Children are collectors of small things. The Ark in the Attic (David R. Godine, $18.95), a new alphabet book, takes that observation and illustrates it in a most charming way.
Through detailed color photographs and narrative poem text, photographer Starr Ockenga and painter/writer Eileen Doolittle take readers on an alphabet adventure.
Each 8-by-10 photograph shows unusual objects and miniatures - all beginning with a particular letter of the alphabet - wonderfully cluttered on a painted background. The objects range from antique toys to flowers, foods, odd trinkets, and unique novelties evoking a feeling of a childhood treasure hunt.
``Children live in a world where everything is so big. Precious little things that they can hold in the palm of their hands carry a special magic,'' said Ms. Ockenga at the opening of the book's exhibition at the Children's Museum in Boston. So many children have a little purse or box full of small objects, she observed.
In the delightful text, a young girl invites readers to join her in preparing for a trip on an ark she finds in her attic. Using the alphabet as a guide, children help the girl find objects that start with the same letter to fill the ark. Here's the text for the ``B'' page: Before the tide begins to rise, and beasts and bugs all disappear; let's gather up a bird, a child and other creatures tame and wild, and keep them safely in the ark 'til leaden skies begin to clear.
And later, on the page illustrating the letter ``I'': I'll take some ink and send a note to an infant newly born. Not to choose an insect, I think, is most unkind; but icicles and ice skates - well, those I'll leave behind.
``The Ark in the Attic'' is meant for curious children of all ages. In the photographer's note, Ockenga says that the pictures are an open-ended puzzlement game, to be played on many different levels.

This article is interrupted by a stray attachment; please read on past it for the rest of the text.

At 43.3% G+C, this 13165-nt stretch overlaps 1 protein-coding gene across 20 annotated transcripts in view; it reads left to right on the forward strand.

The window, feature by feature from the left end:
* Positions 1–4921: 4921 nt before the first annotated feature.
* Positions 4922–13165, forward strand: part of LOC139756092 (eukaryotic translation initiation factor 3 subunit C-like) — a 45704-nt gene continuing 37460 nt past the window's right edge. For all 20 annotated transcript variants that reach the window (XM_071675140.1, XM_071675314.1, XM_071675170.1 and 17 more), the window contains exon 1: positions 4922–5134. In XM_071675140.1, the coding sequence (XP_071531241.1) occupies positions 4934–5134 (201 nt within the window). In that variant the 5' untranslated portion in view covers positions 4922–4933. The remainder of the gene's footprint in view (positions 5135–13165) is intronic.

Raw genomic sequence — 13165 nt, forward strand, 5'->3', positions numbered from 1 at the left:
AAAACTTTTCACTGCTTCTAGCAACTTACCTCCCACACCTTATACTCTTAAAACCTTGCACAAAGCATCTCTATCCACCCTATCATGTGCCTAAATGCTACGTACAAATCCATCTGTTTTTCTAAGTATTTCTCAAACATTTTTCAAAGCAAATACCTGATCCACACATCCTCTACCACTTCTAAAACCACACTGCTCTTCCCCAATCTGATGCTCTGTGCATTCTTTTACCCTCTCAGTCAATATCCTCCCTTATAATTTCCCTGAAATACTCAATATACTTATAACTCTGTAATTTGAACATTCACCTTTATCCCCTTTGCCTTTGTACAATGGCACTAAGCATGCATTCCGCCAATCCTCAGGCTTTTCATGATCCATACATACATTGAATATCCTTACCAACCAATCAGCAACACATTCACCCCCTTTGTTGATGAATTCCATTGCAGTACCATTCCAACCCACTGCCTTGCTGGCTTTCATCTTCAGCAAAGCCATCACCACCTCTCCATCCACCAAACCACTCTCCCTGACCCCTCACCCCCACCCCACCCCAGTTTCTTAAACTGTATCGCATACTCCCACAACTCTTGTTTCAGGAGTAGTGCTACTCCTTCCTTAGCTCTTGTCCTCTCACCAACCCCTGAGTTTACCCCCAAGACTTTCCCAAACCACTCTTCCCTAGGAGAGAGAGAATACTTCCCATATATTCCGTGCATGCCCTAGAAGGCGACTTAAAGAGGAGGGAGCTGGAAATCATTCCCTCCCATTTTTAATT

``We invite the smallest child to point to the fairy or flamingo and to give it a name, Felicity or Freddie. We hope the discovery of intriguing objects will spark adventure of imagination,'' she writes.
Continuing, she suggests that older children could invent stories with alliteration such as Felicity the freckled flower fairy ... falls from a flamingo.
Since not all the objects are easily identifiable, the back of the book contains a key; thus ``The Ark in the Attic'' serves as an educational and creative springboard. The Amelia Earhart doll on the ``E'' page might provoke a discussion, as might the Venus cone shell on the ``V'' page.
Ockenga, whose photography is part of permanent collections of the Museum of Modern Art in New York and the Biblioth`eque Nationale in Paris, supplemented her personal collection of objects with many artifacts from the Children's Museum. Both Ockenga and Doolittle sought out other sources, including private collections, the Wenham (Mass.) Museum, and a dollmaker, to complete the frames of arranged objects.
``We began our arrangements in an attic, that symbolic storehouse of relics with which we cannot part,'' writes Ockenga. ``We adhere to a common belief that some objects are imbued with the life of long-past events.''
After agreeing that the alphabet would be the perfect method of organization, the two women set up 26 trays and began sorting their collectibles according to letter. During their arranging, Ockenga and Doolittle engaged in alliterative conversation.
``... Alice airs the attic in the afternoon; kings with kites know their knots; or a diva named Desdemona desperately diets on doughnuts in the desert. We became hooked on our own game,'' says Ockenga.
In many ways, ``The Ark in the Attic'' captures a child's style of collecting with utmost realism. Children don't always collect things that are lovely and set them out for display on coffee tables or shelves. Sometimes they collect things that grown-ups would consider junk or even garbage. Yet these collectibles catch their curiosity, and children often gather them together in bunches and hide them.
The exhibition ``The Ark in the Attic'' will tour nationally next year.